In general, structured prediction methods can be classified as:

  1. Label Classifiers
  2. Transition based systems
  3. Factor models
  4. Re-Ranking

Label Classifiers

Instead of considering surrounding sequence, we consider this as a multi-class classification task over individual labels $l$ for each input position $t$. As we already discussed above this is the simplest approach but does not allow us to capture interaction between output labels.

\[\hat{y}_t = \underset{l \in \{LOC, PER, -\}}{\text{argmax}} \text{score}(x,t,l)\]


Transition-based Sequence Prediction

Overcoming the drawback of previous method, in transition based models, we not only have the token of current position and candidate label but also the previous predictions.

\[\hat{y}_t = \underset{l \in \{LOC, PER, -\}}{\text{argmax}} \text{score}(x,t,l, \hat{y}_{1:t-1})\]


Factored Sequence Prediction

Influenced from the above two approaches, this approach predicts the complete output sequence at once by introducing a factor for each input word which is the current label and the previous label. This is an intermediate approach as we are performing a multi-class classification (label classifiers) for each input word but with the help of both current and previous label rather than the full sequence of previous decisions (transition-based).

\[\hat{y} = \underset{y \in y_n}{\text{argmax}}\sum\limits_{i=1}^n \text{score}(x,i,y_{i-1},y_i)\]



Re-Ranking approach makes use of the full input sequence and all the possible output sequences. A base model (can be any previous model) is used to first rank all the sequences in some way and then select most likely output sequences referred as an active set. This active set can give the full representation by looking at any input and output making it fully expressive.

\[\hat{y} = \underset{y \in A(y_n)}{\text{argmax}} \quad\text{score}(x,y)\]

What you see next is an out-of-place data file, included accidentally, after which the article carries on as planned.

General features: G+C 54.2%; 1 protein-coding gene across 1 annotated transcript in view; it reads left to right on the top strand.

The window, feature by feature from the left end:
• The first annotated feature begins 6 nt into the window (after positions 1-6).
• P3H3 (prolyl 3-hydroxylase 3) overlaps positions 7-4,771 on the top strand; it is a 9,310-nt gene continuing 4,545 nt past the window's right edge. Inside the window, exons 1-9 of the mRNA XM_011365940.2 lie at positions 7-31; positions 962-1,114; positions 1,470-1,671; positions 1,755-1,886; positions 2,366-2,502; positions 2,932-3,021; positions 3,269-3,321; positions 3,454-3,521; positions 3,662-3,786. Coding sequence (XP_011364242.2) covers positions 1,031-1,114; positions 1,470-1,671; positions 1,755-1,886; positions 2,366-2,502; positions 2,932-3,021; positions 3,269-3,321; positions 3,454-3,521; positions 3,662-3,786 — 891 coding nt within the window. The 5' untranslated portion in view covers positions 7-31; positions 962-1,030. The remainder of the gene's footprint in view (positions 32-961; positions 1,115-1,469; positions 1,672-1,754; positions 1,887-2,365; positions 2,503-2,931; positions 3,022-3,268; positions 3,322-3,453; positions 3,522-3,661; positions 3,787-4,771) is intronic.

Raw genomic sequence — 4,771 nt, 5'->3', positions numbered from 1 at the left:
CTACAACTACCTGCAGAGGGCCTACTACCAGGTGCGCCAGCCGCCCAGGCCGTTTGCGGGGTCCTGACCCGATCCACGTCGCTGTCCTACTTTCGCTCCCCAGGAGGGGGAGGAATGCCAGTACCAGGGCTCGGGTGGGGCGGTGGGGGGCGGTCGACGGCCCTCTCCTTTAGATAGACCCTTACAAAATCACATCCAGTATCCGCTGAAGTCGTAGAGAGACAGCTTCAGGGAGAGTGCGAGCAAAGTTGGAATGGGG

Summary of Structured Prediction Approaches


Encoder-Decoder Neural Nets [PPT]

Barbara Plank kicked off the third day with one of the most interesting session on Sequential Models. So far we only discussed conditioning on sequential data to make a classification i.e Condition problems. But applications like auto-complete and spelling correction require us to generate sequential data instead of classifying it i.e. Generation Problems.


This gives rise to Language Models (LMs) which can be used to compute either the probability of a text or probability of next word given some text. Earlier approaches used chain rule to estimate the joint probability of the entire sequence by multiplying conditional probabilities of some word given previous words. This was based on the $n^{th}$ order Markov assumption that the probability of a current word only depends only upon the previous $n$ words, hence the name $n$-gram language models. However, these n-gram LMs have difficulty handling long-range dependencies due to the problem of sparsity with increasing $n$ and also in sharing strength among similar words.

Similar words issue was handled by fixed-window based neural LM which iteratively moved the n-gram window through a very large corpus to predict the next word by concatenating the embeddings of words in current window at each time step.

Consequently, Recurrent Neural Networks (and their variants) became one of the promising architectures which can not only handle long-term dependencies by eliminating the markov assumption but can also handle arbitrary length inputs like CNNs.